The Government’s 12% super proposal has been sidelined by the recent focus on the carbon tax, but the fact is, our super is likely to have a much bigger impact on personal living standards in the future than any carbon tax or emissions trading system.
Opponents of the move to increase the Superannuation Guarantee from 9% to 12% claim that taking 3% from our wages will lead to a drop in living standards. We don’t believe this to be true and in any case, the real decline in living standards will come much later – as our incomes drop when we hit retirement – unless we raise the SG rate now.
Looking closely at the numbers, it’s clear that Australia’s world-class retirement savings system is in danger of failing us unless we take action.
According to the latest OECD research, an Australian worker who earns the average wage throughout their career would have a net replacement rate in retirement of 58.9% for men and 56.9% for women, based on an SG contribution of 9% for the duration of their working life.
Put simply, after more than 40 years in the full-time workforce, retirees can look forward to a net income - after allowing for tax and the age pension- that is little more than half their net income before retirement.
This is not good enough for a retirement savings system that continues to be held up as one of the best in the world. In fact, the net replacement rate for an average income earner across the 34 OECD countries is 68.8 per cent; more than ten per cent higher than the Australian figures.
These figures also assume that individuals will work full-time for more than 40 years, but we know that’s not the case for many Australians – particularly women - who take career breaks due to family commitments, educational opportunities or unemployment. Increasing the SG to 12% is even more important for these people if they are to have a reasonable standard of living in retirement.
Experience shows us that compulsory saving is one of the most effective ways to save for retirement. That’s because, despite our best intentions, the majority of us simply don’t make voluntary contributions. Changing the level of compulsory super bridges that gap between intention and action.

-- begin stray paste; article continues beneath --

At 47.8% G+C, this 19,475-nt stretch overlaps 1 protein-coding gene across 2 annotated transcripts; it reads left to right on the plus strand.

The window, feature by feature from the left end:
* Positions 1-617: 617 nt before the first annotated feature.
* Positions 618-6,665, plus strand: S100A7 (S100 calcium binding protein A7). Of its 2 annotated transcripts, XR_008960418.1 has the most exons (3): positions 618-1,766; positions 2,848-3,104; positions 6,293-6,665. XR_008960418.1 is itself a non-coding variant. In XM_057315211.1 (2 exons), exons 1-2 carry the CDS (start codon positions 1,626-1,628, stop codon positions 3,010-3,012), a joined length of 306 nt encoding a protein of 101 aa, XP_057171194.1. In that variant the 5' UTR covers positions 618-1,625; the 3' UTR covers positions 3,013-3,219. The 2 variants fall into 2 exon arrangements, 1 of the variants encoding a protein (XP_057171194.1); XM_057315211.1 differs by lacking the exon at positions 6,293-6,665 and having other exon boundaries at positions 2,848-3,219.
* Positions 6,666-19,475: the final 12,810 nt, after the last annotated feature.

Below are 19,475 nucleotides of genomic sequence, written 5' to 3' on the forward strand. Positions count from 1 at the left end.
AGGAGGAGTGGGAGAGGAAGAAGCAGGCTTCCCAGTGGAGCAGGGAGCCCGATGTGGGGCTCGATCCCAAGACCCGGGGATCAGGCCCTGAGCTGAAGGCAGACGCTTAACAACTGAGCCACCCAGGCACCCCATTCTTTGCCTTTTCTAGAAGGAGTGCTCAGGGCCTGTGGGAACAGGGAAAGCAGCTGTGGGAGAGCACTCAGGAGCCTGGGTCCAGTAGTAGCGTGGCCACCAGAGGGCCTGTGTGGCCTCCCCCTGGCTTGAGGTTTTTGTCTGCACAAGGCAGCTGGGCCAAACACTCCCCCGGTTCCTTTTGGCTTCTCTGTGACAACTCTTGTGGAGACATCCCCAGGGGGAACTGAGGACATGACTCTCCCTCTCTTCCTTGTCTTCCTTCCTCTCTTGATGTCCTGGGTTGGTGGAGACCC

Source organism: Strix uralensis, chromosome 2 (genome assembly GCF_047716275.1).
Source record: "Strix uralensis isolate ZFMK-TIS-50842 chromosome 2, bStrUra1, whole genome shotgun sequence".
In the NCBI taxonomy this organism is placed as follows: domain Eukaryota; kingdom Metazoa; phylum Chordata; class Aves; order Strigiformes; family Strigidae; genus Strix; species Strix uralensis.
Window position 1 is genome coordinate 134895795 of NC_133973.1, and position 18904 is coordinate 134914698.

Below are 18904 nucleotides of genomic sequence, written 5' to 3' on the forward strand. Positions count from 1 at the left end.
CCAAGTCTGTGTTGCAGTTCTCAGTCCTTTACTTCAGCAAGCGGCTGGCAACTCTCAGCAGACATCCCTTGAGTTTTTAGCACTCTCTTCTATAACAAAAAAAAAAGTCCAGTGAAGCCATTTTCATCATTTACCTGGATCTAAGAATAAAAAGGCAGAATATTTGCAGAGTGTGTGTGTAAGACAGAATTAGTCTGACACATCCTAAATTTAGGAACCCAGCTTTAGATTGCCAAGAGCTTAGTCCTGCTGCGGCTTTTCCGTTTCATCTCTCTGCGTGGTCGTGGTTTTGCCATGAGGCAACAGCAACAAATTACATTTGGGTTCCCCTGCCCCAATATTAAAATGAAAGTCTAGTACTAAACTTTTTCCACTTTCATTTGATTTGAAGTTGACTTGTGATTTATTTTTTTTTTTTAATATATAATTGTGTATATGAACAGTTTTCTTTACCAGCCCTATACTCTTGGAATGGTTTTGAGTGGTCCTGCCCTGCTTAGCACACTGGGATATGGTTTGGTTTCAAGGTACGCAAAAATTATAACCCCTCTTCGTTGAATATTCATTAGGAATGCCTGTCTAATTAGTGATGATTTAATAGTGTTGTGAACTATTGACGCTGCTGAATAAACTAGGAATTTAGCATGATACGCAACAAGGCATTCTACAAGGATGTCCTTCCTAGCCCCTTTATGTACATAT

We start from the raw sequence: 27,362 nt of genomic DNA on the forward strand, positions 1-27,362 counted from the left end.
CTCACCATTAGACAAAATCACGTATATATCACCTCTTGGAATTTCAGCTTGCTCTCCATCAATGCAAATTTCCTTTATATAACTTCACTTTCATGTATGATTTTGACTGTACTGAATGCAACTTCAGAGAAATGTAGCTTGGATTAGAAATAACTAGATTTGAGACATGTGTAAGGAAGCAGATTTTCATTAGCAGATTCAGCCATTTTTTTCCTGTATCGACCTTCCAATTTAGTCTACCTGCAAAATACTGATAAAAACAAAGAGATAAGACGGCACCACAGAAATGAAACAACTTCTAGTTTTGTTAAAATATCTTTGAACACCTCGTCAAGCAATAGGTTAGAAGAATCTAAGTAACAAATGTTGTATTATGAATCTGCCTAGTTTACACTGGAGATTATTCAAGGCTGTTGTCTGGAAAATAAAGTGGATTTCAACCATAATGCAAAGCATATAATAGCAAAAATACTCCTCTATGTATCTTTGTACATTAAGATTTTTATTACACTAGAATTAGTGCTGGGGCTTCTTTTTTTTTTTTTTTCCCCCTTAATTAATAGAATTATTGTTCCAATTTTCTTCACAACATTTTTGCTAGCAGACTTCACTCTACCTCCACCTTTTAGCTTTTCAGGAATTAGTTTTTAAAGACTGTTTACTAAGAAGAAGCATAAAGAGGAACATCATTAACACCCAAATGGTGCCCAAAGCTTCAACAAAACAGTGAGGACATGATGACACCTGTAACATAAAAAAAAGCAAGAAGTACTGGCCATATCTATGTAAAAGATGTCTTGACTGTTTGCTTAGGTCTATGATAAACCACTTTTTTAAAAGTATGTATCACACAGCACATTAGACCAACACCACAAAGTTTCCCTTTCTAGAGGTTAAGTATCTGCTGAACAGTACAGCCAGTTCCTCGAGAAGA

It’s important to note, however, that an increase of 3% to the SG doesn’t simply translate to 3% more income at retirement: it translates to 40% more income from super for most retirees!
How is that possible? Because a 12% SG rate will help us get better value from our existing funds and it demonstrates the power of compounding investment returns.
Most Australians pay a fixed administration cost for each superannuation account they hold, and also pay premiums for cost-effective life and disability insurance, expressed as a fixed dollar amount per week.
So while the superannuation contribution will increase, the fixed costs should not, meaning we would get much more for our administration dollars. Taken together, these factors will mean a move from 9% to 12% is likely to increase Australians’ retirement income from super by more than 40%.
The argument about reduced living standards due to a higher SG rate simply doesn’t stack up, based on both logic and experience. While wages will be marginally affected, the suggested transition - between now and 2019 - is much more gradual than when the SG was previously raised from 3% to 9%. Indeed, the average wage grew by 1.4% per annum in real terms from 1992 to 2002, despite the SG increase, and a similar outcome can be expected in the next few years.
Increasing the level of Australia’s compulsory superannuation will not only improve the living standards of future Australian retirees, it will boost the long term sustainability of our economy.
More money in super means there are more funds available for a range of investments within Australia, as well as providing the economy with greater protection from external shocks.
In short, increasing the SG is a win for future retirees, a win for future government budgets as our population ages and a win for the Australian economy. Let’s just do it!
This article was published in the Sydney Morning Herald and The Age on Friday 19th August, 2011.
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